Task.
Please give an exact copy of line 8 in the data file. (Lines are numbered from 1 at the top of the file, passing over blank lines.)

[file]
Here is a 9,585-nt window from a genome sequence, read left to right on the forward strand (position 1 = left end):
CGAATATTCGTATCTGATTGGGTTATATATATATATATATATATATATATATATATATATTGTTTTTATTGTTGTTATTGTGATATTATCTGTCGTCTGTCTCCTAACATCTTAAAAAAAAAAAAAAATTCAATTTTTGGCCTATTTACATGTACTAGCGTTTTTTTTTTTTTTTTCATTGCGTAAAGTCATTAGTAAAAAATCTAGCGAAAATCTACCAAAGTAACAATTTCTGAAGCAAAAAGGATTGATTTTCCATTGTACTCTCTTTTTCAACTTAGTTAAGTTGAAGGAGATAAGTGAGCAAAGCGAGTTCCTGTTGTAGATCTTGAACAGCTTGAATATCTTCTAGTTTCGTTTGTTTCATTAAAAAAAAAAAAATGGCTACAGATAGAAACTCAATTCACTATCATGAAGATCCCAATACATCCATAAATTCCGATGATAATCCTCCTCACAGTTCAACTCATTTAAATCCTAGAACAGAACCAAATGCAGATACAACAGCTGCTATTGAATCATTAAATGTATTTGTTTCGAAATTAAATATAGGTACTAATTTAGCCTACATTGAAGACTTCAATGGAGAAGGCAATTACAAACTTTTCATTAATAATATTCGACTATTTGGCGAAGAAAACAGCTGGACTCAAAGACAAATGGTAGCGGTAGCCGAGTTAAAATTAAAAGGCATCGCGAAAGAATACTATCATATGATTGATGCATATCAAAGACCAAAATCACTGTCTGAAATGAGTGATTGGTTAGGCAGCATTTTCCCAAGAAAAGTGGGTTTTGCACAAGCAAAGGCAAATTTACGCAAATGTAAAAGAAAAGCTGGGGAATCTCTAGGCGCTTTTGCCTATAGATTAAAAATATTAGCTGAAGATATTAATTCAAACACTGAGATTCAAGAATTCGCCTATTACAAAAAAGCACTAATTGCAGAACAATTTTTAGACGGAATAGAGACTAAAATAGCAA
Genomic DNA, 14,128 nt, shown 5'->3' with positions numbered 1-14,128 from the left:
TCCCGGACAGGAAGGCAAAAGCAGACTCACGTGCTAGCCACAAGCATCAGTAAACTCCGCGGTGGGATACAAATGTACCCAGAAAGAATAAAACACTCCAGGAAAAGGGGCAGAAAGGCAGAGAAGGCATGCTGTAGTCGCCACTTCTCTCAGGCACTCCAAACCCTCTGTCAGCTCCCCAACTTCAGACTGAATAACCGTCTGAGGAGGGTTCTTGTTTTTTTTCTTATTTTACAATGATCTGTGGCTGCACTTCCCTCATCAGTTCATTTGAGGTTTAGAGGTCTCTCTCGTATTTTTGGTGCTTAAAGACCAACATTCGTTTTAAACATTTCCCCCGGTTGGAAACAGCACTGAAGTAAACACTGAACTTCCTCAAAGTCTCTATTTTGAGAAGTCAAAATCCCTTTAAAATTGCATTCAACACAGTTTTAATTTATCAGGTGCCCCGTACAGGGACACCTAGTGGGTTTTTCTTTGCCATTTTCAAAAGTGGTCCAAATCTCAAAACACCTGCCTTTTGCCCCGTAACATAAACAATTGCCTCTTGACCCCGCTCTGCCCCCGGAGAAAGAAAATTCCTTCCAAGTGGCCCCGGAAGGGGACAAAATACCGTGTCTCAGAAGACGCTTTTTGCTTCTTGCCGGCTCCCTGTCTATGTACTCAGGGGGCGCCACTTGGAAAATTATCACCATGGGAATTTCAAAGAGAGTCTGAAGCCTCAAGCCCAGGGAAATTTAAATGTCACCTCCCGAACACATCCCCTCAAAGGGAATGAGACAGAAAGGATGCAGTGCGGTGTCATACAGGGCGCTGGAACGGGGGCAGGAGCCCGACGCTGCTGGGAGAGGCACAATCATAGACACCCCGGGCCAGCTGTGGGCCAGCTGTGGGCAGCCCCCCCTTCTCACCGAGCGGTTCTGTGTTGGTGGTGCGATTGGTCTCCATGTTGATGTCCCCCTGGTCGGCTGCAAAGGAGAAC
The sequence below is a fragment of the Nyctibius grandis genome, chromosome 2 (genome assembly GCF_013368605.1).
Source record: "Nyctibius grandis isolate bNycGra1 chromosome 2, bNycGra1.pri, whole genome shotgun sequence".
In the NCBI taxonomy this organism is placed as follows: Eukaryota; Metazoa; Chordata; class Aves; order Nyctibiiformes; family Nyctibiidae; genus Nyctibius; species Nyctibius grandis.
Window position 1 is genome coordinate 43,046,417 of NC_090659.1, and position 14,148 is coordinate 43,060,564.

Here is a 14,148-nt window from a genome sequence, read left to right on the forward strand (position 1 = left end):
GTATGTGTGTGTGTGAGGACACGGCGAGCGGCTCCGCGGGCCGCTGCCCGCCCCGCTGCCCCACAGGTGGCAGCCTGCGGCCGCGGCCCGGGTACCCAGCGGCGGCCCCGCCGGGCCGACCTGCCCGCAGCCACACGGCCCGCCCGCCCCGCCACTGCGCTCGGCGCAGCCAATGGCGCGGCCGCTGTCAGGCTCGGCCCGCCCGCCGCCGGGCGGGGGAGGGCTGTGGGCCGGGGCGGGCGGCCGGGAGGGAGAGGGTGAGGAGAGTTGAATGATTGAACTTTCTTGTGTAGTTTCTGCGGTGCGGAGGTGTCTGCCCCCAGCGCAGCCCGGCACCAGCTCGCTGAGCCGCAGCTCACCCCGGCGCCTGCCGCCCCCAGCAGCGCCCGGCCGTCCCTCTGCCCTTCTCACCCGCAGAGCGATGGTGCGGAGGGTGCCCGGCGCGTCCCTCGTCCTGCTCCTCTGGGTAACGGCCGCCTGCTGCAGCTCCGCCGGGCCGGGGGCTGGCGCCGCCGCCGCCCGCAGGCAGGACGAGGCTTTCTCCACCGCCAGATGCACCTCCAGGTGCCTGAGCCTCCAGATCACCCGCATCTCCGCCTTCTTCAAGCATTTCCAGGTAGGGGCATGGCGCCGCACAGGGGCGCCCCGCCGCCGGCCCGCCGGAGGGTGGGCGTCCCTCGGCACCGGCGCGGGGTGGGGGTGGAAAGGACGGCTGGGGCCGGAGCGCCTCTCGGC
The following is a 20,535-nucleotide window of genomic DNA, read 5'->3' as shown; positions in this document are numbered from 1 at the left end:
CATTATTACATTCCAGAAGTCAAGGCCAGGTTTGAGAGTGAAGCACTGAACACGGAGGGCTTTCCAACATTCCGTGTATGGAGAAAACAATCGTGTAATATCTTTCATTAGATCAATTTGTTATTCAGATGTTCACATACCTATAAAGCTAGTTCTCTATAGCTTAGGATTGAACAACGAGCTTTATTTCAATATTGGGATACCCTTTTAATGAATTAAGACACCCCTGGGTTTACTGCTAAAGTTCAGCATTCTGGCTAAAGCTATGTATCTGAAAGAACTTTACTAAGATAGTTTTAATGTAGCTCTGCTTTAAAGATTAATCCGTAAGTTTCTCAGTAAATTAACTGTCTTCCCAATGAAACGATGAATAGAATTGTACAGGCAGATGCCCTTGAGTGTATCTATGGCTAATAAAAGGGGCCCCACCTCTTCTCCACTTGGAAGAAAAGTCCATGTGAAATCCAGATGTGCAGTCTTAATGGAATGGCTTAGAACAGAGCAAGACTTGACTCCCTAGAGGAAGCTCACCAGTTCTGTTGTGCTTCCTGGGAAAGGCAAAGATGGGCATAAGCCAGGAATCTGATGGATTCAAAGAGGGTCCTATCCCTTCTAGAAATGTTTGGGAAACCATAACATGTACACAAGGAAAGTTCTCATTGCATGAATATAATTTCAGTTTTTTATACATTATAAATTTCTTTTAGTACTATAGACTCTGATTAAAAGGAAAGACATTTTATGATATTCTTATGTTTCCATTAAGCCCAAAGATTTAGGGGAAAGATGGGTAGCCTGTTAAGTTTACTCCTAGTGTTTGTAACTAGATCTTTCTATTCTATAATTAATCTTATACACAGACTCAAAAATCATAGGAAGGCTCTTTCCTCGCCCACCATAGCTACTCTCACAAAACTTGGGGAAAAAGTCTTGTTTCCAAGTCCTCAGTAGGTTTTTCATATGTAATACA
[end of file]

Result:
Window position 1 is genome coordinate 43,046,417 of NC_090659.1, and position 14,148 is coordinate 43,060,564.